The women had twin girls. They rejected using techniques such as selective reduction (usually used to reduce quins or quads or triplets to just twins), and they rejected putting one of the babies up for adoption. They also rejected terminating the pregnancy altogether, and trying again, which they could have done – they still have two embryos in storage.

The couple is suing the doctor concerned, for the costs of raising one of the twins.

But it seems they are also suffering some emotional distress.

THE partner of a lesbian mother who bore twins following a botched IVF procedure yesterday told a Canberra court how her partner lost the ability to love.

The woman, whose name has been suppressed, said her partner “shut down” and became emotionally unavailable after gynaecologist and obstetrician Sydney Robert Armellin mistakenly implanted two embryos instead of one.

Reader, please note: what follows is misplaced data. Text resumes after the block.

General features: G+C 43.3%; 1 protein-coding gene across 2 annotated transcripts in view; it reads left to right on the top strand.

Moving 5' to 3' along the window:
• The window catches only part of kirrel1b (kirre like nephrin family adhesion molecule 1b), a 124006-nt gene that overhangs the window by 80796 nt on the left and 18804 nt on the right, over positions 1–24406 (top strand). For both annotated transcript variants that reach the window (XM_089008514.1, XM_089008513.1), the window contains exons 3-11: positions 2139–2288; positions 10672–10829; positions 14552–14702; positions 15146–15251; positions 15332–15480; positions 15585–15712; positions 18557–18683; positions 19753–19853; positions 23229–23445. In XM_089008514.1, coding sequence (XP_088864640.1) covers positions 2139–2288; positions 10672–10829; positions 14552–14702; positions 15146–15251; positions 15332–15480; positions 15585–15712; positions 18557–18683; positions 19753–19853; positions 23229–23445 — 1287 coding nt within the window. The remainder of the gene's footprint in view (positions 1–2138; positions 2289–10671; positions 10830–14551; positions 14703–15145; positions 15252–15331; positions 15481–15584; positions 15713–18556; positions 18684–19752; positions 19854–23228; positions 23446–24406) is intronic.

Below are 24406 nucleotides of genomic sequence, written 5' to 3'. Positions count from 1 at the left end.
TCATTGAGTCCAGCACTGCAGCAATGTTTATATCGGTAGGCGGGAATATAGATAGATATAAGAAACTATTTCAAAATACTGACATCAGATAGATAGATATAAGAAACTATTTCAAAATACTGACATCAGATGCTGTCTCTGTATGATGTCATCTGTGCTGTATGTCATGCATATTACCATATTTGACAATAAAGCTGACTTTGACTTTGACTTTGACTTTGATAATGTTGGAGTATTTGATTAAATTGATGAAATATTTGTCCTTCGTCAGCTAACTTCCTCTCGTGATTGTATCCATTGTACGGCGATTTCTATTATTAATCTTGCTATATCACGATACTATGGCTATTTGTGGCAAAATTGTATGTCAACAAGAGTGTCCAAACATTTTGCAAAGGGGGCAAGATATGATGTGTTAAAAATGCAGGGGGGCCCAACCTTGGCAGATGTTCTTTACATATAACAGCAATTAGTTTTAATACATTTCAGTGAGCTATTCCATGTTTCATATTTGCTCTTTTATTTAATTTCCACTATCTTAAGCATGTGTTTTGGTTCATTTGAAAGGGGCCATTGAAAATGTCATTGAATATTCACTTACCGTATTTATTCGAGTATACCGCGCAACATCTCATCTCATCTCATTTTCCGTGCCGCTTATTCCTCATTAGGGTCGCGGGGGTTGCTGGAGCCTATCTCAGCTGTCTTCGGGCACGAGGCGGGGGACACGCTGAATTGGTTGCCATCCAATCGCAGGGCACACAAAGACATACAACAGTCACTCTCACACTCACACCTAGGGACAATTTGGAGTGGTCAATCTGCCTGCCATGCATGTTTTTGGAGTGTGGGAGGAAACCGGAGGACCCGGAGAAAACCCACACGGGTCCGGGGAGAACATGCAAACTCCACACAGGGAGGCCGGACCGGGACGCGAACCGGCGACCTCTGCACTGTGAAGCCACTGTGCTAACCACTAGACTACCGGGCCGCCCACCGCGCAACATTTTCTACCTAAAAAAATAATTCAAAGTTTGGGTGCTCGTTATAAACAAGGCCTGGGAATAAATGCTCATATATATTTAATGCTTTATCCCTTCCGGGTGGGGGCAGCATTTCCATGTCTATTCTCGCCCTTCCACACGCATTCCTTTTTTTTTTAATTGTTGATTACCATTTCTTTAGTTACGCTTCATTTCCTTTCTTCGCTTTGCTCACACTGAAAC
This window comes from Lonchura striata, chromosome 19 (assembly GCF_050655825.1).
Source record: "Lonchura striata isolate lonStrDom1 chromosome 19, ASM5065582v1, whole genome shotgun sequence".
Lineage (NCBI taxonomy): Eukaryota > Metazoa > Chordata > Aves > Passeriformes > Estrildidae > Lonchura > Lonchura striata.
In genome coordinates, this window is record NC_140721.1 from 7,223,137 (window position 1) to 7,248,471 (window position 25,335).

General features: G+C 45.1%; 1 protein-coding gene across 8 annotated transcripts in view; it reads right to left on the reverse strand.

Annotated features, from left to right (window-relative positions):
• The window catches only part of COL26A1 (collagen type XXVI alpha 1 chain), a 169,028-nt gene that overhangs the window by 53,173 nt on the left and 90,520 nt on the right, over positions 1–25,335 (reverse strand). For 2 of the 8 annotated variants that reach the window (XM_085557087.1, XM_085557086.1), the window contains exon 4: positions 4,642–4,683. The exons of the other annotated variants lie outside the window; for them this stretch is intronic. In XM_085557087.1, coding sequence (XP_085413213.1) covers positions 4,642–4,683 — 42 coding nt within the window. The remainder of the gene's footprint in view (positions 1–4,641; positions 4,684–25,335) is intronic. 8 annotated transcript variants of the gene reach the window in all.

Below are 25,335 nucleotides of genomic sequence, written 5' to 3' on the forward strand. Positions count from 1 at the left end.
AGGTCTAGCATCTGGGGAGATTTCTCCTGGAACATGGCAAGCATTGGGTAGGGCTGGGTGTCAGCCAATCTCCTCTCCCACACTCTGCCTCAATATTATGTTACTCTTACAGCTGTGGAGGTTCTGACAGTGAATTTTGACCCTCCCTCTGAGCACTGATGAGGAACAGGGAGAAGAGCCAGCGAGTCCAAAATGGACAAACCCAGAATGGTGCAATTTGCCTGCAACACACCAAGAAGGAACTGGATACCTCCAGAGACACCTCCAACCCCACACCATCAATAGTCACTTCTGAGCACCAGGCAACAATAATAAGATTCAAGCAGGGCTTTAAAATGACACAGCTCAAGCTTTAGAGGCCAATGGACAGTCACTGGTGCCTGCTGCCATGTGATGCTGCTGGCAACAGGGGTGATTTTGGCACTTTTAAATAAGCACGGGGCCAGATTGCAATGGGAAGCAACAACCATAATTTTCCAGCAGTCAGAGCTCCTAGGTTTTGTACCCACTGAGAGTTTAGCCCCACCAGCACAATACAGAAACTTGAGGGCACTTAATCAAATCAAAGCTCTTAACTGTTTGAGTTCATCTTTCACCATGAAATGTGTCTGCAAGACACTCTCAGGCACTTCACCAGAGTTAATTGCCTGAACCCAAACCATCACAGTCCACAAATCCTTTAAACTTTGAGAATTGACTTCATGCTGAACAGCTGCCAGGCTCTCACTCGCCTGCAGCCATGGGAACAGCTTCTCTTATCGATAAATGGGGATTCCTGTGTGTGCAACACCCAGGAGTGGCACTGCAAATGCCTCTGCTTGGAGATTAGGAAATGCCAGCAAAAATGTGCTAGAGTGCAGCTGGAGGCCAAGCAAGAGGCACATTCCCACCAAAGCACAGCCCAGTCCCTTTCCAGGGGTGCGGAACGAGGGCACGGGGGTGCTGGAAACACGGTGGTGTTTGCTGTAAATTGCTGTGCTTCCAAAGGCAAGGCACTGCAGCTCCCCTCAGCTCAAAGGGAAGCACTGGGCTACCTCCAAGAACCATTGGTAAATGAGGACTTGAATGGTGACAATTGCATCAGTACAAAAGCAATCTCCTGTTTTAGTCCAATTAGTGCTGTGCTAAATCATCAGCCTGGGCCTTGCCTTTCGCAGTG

Sobbing, the woman described her partner as “a generous and loving person” prior to the 2003 procedure.

“I find now that she doesn’t have the same ability to love that she used to and the same capacity to embrace difficulties or issues as a couple or a team,” she told the ACT Supreme Court.

Earlier in the week, the mother told the court the couple underwent counselling to cope with the strain on their relationship.


I need to engage in a bit of disclosure. Our children were born through fertility treatment, and as it turns out, at the time our elder daughter was conceived we were living in Canberra, and the doctor at the centre of this case is the doctor who helped us to conceive her. And, we have twins. They are identical twins, so that’s just random good fortune, rather than anything to do with the drugs or our treatment. Our twins were conceived back here in New Zealand. Oh, and aside from a few low-level drugs available on prescription from GPs, we paid for all our treatment ourselves.